Last modified on July 11, 2013, at 18:54

Hydraulic fracturing in NB

Hydraulic fracturing in NB for natural gas and potentially oil has been authorized by the Alward government. The legality of this authorization is very hotly disputed. See frackoff.ca [1] for a list of more general issues beyond New Brunswick. See also Council of Canadians [2] anti-fracking activities. See natural resources in New Brunswick for broader issues beyond gas extraction.

The process involves injecting hydraulic chemicals into wells. These are caustic and dangerous to ingest in significant quantities.

For those wishing to take immediate action the following are recommended

Reliable news:

Biased news:

  • Truck set ablaze by person, persons or corporations or officials unknown [6]
  • CBC report on same [7]

Note: These news sources are pro-corporate and do not mention either the most likely possibility, an inside torch job for insurance reasons, or the second most likely, police provocation. They tend to give credence to fringe theories that previously peaceful protesters who have never destroyed equipment before destroyed the truck. This should be protested strongly and boycott action taken against press outlets that give credence to fringe theories.

Native treatiesEdit

There is no treaty authorizing either seismic explosions nor the injection of potentially toxic chemicsls into potable water wells, nor assigning mineral or underground rights to the Canadian or NB regime. The Migmag Grand Council, Wabanaki Confederacy and the (Canadian government recognized) First Nations have all condemned and forbidden hydraulic fracturing.

Seismic testingEdit

Reports of well damage and water pollution from fracking in NBEdit

Liability issuesEdit

Disclaimers that frackers should sign before risking your wellEdit

An indemnification including these clauses should be presented to any person, corporation or agency doing seismic testing or hydraulic fracturing anywhere near any water source you rely on. Or parking any vehicle or equipment used in same.

  1. [fracking company e.g. SWN] indemnifies [landowner] against:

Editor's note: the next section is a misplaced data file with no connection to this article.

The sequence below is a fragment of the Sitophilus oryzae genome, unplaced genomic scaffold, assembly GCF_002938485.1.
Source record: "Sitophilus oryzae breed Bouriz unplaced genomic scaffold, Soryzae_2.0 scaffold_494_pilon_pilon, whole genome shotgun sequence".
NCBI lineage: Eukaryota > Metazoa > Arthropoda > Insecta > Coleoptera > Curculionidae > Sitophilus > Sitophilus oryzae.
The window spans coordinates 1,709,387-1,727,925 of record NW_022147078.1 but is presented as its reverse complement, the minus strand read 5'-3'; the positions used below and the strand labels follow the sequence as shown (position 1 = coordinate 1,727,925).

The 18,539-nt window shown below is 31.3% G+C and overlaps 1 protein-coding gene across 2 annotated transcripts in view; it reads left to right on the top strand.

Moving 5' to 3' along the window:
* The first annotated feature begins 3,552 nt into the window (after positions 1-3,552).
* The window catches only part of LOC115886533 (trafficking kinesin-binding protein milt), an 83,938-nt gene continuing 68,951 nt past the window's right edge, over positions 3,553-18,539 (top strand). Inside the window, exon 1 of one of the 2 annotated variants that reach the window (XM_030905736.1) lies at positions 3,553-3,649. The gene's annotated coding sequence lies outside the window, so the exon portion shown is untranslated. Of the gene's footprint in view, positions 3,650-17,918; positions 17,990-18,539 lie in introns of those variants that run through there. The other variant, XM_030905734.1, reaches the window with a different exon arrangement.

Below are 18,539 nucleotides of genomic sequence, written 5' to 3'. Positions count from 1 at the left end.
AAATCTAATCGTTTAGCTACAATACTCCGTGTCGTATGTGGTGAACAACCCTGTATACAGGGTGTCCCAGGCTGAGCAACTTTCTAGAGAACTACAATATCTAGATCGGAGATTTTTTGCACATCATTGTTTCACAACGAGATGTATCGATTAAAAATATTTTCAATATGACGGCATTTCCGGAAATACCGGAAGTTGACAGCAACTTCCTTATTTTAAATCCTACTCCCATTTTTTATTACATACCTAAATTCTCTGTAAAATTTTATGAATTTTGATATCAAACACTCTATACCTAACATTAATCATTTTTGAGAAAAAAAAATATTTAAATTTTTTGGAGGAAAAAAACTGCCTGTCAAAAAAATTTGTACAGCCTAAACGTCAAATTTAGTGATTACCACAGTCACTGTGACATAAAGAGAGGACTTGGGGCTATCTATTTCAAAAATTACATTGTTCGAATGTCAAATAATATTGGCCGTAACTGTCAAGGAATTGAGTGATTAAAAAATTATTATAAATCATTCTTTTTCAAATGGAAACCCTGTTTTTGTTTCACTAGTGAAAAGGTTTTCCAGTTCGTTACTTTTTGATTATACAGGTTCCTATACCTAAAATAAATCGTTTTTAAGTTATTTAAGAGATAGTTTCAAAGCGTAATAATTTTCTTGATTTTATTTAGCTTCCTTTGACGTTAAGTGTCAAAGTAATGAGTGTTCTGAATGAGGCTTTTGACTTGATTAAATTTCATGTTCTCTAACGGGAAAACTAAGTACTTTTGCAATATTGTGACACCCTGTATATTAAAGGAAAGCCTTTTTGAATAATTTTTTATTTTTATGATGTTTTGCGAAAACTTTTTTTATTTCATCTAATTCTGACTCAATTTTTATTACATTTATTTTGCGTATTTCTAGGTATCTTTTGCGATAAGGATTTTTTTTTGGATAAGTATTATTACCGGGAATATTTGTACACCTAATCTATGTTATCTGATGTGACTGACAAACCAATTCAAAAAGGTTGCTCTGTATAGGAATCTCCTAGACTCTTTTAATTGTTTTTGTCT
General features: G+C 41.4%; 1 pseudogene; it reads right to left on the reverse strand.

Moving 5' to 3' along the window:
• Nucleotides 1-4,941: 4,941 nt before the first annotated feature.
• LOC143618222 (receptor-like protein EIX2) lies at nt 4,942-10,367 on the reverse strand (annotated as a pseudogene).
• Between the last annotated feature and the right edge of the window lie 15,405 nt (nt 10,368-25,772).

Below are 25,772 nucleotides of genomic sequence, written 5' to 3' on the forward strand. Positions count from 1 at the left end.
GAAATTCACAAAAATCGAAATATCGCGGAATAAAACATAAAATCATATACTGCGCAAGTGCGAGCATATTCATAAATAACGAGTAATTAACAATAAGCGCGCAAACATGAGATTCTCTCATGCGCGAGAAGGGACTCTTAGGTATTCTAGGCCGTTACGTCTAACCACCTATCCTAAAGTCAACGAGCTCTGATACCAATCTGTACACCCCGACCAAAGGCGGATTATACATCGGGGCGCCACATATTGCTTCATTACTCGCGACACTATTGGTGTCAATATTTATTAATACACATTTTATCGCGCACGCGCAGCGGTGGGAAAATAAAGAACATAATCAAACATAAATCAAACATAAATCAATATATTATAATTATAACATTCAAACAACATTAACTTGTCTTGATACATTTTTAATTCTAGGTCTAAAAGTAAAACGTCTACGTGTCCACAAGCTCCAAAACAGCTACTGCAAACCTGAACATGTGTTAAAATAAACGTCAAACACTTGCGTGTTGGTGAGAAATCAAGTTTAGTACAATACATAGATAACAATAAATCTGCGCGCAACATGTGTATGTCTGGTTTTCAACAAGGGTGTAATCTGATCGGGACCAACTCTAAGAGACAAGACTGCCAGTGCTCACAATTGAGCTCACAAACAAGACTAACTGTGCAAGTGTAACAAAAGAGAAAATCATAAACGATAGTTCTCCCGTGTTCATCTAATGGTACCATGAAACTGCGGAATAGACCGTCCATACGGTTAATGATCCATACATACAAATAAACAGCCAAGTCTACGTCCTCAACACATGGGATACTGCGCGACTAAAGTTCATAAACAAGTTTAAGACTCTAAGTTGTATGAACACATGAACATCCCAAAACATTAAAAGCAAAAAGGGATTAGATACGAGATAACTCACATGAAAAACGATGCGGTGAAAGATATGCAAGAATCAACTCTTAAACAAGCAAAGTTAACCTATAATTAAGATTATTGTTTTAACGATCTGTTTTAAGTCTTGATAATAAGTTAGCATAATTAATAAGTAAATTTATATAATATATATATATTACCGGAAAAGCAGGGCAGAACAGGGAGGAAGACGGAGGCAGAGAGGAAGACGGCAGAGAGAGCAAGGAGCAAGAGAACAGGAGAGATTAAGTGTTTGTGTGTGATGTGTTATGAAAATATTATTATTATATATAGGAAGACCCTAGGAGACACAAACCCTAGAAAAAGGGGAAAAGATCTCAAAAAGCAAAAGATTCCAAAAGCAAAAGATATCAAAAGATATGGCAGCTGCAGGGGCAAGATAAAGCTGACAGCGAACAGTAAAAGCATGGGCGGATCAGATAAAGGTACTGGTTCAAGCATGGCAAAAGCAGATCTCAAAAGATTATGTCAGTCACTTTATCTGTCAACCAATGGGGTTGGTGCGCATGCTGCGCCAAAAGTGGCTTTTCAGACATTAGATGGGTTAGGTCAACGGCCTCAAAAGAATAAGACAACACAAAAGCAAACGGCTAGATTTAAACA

1. any direct harm, risk, stigma, loss, failure, pollution, toxin, emission, off-gassing, methane release, hydraulic chemical poisoning, or other harm that is known to arise from hydraulic fracturing
    2. any indirect harm due to loss of industrial, agricultural or residential viability of a region, neighbourhood, street or other geographic area relying on a particular aquifer, rivershed or watershed rendered suspect by any such chemicals or emissions as above
    3. risks of conflict including assault, arson, blockage or blockade of rights of way
    4. any liability for damage to [fracking company] equipment, gear, personnel, reputation, assets or interests as a result of any action or inaction of the landowner

Questions to ask insurance companies regarding fracking and its effect on your home valueEdit

  1. If I know hydraulic fracturing is happening near my home or business or a water source, aquifer, rivershed, lake, pond, moraine or watershed that may feed water into my well, am I insured for any damage it does? For instance, methane in wells? Explosions? Ground settling and damage to building foundations?
  2. Is there a specific indemnification that I should ask frackers to sign to ensure that their insurance, not mine, covers any damage?
  3. Do I require a test for hydraulic chemicals in my well in order to claim damages if such chemicals subsequently show up in the well? Frackers often claim that the chemicals were already in the well, if there is no test proving they were not prior to their activities.
  4. If my home is devalued due to stigma, suspicion, fear, doubt or concern about hydraulic chemicals, methane, ground settling or any other known effect of fracking, does my insurance cover such a loss?
  5. If potable water can no longer be reliably retrieved from a well, how do I calculate the damages? Trucked in water does not substitute as it is not as reliable, not as accessible, and will not be available in an emergency.